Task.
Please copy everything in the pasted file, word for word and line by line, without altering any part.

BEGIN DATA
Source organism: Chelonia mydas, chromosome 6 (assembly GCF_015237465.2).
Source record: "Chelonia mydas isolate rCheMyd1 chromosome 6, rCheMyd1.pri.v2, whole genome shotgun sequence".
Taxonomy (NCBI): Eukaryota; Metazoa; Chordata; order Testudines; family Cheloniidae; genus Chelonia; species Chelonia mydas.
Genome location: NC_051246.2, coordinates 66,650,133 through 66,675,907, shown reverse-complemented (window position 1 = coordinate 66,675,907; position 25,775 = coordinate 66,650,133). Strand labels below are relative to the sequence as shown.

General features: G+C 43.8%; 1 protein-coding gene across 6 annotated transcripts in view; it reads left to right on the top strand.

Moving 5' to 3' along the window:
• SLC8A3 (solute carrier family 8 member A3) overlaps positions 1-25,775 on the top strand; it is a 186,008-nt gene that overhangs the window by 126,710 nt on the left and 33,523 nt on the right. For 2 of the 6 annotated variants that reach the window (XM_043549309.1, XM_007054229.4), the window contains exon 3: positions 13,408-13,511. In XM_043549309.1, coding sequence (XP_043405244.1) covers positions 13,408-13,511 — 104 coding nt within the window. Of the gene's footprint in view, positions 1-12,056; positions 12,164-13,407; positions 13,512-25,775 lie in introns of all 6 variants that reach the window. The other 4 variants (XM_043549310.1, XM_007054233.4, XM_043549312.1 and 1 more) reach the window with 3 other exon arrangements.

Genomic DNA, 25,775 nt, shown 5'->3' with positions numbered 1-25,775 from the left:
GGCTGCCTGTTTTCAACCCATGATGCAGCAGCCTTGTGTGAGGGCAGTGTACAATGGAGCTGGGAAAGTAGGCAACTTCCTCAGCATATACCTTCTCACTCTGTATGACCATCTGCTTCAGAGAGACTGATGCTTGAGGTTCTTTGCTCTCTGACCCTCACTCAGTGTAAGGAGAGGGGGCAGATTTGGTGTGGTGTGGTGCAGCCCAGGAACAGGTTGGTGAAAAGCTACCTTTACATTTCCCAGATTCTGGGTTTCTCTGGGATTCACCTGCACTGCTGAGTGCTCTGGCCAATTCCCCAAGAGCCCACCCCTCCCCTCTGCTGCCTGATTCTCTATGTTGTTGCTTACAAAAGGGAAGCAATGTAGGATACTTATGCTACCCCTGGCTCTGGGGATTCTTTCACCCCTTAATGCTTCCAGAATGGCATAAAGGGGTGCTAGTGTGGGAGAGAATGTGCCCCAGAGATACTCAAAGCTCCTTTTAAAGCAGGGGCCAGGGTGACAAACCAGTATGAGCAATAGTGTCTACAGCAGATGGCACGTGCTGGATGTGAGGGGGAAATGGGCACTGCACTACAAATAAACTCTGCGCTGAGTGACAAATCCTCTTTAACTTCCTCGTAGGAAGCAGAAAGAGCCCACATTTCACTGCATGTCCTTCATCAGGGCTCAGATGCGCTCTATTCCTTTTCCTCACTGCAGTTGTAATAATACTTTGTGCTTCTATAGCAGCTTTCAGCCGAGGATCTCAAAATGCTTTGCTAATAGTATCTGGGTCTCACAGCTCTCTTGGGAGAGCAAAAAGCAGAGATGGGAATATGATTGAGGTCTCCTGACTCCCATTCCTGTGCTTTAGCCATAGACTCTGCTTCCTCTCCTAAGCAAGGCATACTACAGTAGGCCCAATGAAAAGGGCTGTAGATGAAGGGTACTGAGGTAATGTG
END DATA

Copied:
Source organism: Chelonia mydas, chromosome 6 (assembly GCF_015237465.2).
Source record: "Chelonia mydas isolate rCheMyd1 chromosome 6, rCheMyd1.pri.v2, whole genome shotgun sequence".
Taxonomy (NCBI): Eukaryota; Metazoa; Chordata; order Testudines; family Cheloniidae; genus Chelonia; species Chelonia mydas.
Genome location: NC_051246.2, coordinates 66,650,133 through 66,675,907, shown reverse-complemented (window position 1 = coordinate 66,675,907; position 25,775 = coordinate 66,650,133). Strand labels below are relative to the sequence as shown.

General features: G+C 43.8%; 1 protein-coding gene across 6 annotated transcripts in view; it reads left to right on the top strand.

Moving 5' to 3' along the window:
• SLC8A3 (solute carrier family 8 member A3) overlaps positions 1-25,775 on the top strand; it is a 186,008-nt gene that overhangs the window by 126,710 nt on the left and 33,523 nt on the right. For 2 of the 6 annotated variants that reach the window (XM_043549309.1, XM_007054229.4), the window contains exon 3: positions 13,408-13,511. In XM_043549309.1, coding sequence (XP_043405244.1) covers positions 13,408-13,511 — 104 coding nt within the window. Of the gene's footprint in view, positions 1-12,056; positions 12,164-13,407; positions 13,512-25,775 lie in introns of all 6 variants that reach the window. The other 4 variants (XM_043549310.1, XM_007054233.4, XM_043549312.1 and 1 more) reach the window with 3 other exon arrangements.

Genomic DNA, 25,775 nt, shown 5'->3' with positions numbered 1-25,775 from the left:
GGCTGCCTGTTTTCAACCCATGATGCAGCAGCCTTGTGTGAGGGCAGTGTACAATGGAGCTGGGAAAGTAGGCAACTTCCTCAGCATATACCTTCTCACTCTGTATGACCATCTGCTTCAGAGAGACTGATGCTTGAGGTTCTTTGCTCTCTGACCCTCACTCAGTGTAAGGAGAGGGGGCAGATTTGGTGTGGTGTGGTGCAGCCCAGGAACAGGTTGGTGAAAAGCTACCTTTACATTTCCCAGATTCTGGGTTTCTCTGGGATTCACCTGCACTGCTGAGTGCTCTGGCCAATTCCCCAAGAGCCCACCCCTCCCCTCTGCTGCCTGATTCTCTATGTTGTTGCTTACAAAAGGGAAGCAATGTAGGATACTTATGCTACCCCTGGCTCTGGGGATTCTTTCACCCCTTAATGCTTCCAGAATGGCATAAAGGGGTGCTAGTGTGGGAGAGAATGTGCCCCAGAGATACTCAAAGCTCCTTTTAAAGCAGGGGCCAGGGTGACAAACCAGTATGAGCAATAGTGTCTACAGCAGATGGCACGTGCTGGATGTGAGGGGGAAATGGGCACTGCACTACAAATAAACTCTGCGCTGAGTGACAAATCCTCTTTAACTTCCTCGTAGGAAGCAGAAAGAGCCCACATTTCACTGCATGTCCTTCATCAGGGCTCAGATGCGCTCTATTCCTTTTCCTCACTGCAGTTGTAATAATACTTTGTGCTTCTATAGCAGCTTTCAGCCGAGGATCTCAAAATGCTTTGCTAATAGTATCTGGGTCTCACAGCTCTCTTGGGAGAGCAAAAAGCAGAGATGGGAATATGATTGAGGTCTCCTGACTCCCATTCCTGTGCTTTAGCCATAGACTCTGCTTCCTCTCCTAAGCAAGGCATACTACAGTAGGCCCAATGAAAAGGGCTGTAGATGAAGGGTACTGAGGTAATGTG